There is copious evidence in the Gospels of the spontaneous character of Peter. He was frequently the spokesman, sometimes expressing his own thoughts, sometimes speaking what was also in the minds of the other disciples. His quick response to challenge and to circumstances must at times have grieved the Lord. Spontaneity can often lead to the unwise intrusion of one's own opinions and human reasoning. This is dangerous and damaging. But there were times also when the ready response of Simon Peter must have filled the heart of the Lord with joy. There was the occasion when the widespread defection of many of His disciples caused the Lord to say to the twelve, "Would ye also go away?" It was Peter who replied, "To whom shall we go? Thou hast the words of eternal life. And we have believed and know that Thou art the Holy One of God" (John 6.67-69). This was not a lukewarm answer. These words came from a fervent heart, a loving heart, a loyal heart. Disciples who are not swayed by popular opinion and mass influence to turn away from the Lord must give Him pleasure. There was also the occasion when the Lord raised the question of His identity and solicited from His disciples their impressions as to what men thought about the Son of Man. The replies showed how far short fell unenlightened human opinion. What about the disciples themselves? What convictions had they? Again it is Peter who speaks out, "Thou art the Christ, the Son of the living God" (Matthew 16.16). Noble words, true words, words of divine illumination. Could the Lord remain silent? From the lips of a rugged man, called from his boat at Galilee, a man who by human standards was ignorant and unlearned, had come these words of remarkable confession, "Blessed art thou, Simon Bar-Jonah", said the Lord, "for flesh and blood hath not revealed it unto thee, but My Father which is in heaven". The ready reply of Peter touched the Lord's heart. Now is the time for the great disclosure. Now is the time for the historic announcement which eternal counsels awaited, "Upon this Rock I will build My Church; and the gates of Hades shall not prevail against it" (Matthew 16.18). And to Peter was given the significant indication of the part which he would play in the fulfilment of this purpose of the ages.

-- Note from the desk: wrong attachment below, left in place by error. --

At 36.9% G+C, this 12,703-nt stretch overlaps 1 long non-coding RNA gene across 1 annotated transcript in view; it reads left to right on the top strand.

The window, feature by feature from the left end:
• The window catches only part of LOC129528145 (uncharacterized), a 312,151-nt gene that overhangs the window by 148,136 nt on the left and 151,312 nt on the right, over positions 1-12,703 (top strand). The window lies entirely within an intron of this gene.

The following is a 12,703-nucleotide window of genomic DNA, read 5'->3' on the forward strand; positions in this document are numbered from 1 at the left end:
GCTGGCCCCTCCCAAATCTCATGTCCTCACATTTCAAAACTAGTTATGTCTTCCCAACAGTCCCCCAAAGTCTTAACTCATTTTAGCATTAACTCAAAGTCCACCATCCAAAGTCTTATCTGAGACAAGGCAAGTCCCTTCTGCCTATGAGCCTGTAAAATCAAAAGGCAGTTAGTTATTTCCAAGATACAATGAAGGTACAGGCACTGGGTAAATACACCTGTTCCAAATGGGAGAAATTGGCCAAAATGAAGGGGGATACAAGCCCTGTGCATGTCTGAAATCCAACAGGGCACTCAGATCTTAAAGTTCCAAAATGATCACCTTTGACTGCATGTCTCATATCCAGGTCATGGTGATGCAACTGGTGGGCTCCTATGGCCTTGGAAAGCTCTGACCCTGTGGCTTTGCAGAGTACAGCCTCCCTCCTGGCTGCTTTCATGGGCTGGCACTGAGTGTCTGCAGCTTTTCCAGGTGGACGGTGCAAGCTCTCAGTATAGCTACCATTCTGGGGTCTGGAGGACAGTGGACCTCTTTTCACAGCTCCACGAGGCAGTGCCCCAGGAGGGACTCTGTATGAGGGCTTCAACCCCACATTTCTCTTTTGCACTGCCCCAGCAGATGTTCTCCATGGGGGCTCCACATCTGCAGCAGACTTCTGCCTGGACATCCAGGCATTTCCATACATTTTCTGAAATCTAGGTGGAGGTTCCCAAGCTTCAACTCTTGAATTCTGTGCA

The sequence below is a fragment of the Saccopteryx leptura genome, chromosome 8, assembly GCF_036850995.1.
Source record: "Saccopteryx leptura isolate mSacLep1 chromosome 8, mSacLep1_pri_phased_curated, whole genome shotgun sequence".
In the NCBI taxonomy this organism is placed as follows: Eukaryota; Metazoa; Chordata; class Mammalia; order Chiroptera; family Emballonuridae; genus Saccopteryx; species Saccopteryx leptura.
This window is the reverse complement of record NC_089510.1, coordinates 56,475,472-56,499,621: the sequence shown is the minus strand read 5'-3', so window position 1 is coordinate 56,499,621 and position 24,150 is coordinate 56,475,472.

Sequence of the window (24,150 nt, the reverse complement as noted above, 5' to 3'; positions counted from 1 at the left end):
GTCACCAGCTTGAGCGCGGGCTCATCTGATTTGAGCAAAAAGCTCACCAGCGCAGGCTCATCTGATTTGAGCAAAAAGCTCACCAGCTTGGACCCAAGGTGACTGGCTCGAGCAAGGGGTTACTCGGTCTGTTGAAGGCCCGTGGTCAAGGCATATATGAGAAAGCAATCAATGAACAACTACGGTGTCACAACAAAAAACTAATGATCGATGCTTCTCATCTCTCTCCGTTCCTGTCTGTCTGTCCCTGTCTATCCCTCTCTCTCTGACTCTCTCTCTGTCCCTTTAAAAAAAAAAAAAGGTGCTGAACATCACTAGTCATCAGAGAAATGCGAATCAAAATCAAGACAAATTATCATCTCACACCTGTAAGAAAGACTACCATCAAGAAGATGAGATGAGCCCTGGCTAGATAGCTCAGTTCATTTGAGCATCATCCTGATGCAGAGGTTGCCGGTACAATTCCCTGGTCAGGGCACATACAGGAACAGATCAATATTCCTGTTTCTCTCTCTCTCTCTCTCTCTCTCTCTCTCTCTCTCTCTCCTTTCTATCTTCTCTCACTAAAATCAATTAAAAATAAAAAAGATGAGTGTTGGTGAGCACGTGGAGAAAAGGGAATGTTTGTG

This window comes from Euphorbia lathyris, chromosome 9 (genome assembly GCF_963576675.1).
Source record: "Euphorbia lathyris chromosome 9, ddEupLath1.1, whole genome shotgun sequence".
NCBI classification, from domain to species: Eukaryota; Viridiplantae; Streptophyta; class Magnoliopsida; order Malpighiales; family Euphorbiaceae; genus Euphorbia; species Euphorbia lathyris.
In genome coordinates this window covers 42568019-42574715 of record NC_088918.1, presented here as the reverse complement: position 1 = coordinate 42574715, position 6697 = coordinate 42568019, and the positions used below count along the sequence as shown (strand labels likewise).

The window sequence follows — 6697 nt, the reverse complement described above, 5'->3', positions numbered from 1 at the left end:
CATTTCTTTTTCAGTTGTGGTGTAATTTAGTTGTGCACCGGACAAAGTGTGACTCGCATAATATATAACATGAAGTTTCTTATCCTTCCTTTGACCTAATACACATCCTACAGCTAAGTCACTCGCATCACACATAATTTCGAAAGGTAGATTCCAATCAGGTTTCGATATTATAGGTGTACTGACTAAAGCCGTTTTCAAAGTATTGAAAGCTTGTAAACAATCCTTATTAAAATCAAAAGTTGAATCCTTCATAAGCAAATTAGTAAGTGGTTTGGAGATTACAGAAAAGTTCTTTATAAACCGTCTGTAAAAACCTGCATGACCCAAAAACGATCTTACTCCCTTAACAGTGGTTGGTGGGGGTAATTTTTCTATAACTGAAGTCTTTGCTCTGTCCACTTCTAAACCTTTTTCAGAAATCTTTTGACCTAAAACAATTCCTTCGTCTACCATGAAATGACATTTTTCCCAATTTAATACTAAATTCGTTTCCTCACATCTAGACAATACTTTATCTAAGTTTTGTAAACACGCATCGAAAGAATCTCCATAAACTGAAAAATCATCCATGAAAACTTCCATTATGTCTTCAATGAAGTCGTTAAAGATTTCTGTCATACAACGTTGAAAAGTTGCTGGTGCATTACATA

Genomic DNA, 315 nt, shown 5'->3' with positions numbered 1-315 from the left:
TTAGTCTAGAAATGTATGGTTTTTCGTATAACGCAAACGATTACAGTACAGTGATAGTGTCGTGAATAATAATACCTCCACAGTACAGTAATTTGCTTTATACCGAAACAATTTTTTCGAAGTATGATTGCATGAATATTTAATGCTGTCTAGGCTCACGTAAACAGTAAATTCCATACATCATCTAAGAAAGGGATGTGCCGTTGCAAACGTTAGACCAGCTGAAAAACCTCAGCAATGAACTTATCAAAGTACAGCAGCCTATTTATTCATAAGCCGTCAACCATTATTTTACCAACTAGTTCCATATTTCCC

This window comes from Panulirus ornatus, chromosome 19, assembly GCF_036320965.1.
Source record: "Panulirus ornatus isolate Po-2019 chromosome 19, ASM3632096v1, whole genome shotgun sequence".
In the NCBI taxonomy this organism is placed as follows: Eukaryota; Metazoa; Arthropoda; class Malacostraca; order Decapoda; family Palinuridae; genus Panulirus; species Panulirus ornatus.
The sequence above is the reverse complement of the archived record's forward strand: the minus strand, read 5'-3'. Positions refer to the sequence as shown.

The apostle John gives a very vivid description of an incident which occurred during the post-resurrection manifestations of Christ to His disciples. The disciples were experiencing the test of waiting. Waiting requires patience. The tension was too great for Peter. The call of the sea seemed to offer escape and satisfaction. He announced, "I go a fishing". Here is Peter the impulsive. Here is Peter the leader. Here is Peter the influential. Six men say, "We also come with thee". It was a disappointing night. At day-break the disciples returned to the beach. Perhaps dejection had now been added to tension. A Man stood on the beach waiting for them to return. It was their gracious Lord. There was no word of rebuke in relation to what the disciples had done. Instead there was an affectionate welcome to the provision which their Lord had made. No doubt the sight of their Lord and the assurance of His grace moved deeply the hearts of those men. At the appropriate time the Lord spoke directly and personally to Peter. It was a searching experience. The issue was clearly posed and repeated. "Simon, son of John, lovest thou Me?" Ahead lay great responsibilities and possibilities which would come to Peter in the service of his Lord. But Peter must know that mere activity is not sufficient. In the language of the apostle Paul, "If I ... have not love I am nothing". There on the beach of that sea which held so powerful an attraction for him, Simon Peter realized that Someone had come into his life to attract him from all else that might appeal to him. And he loved that Person. "Lord, Thou knowest all things; Thou knowest that I love Thee" (John 21.17). There can be no doubt as to the sincerity of that confession.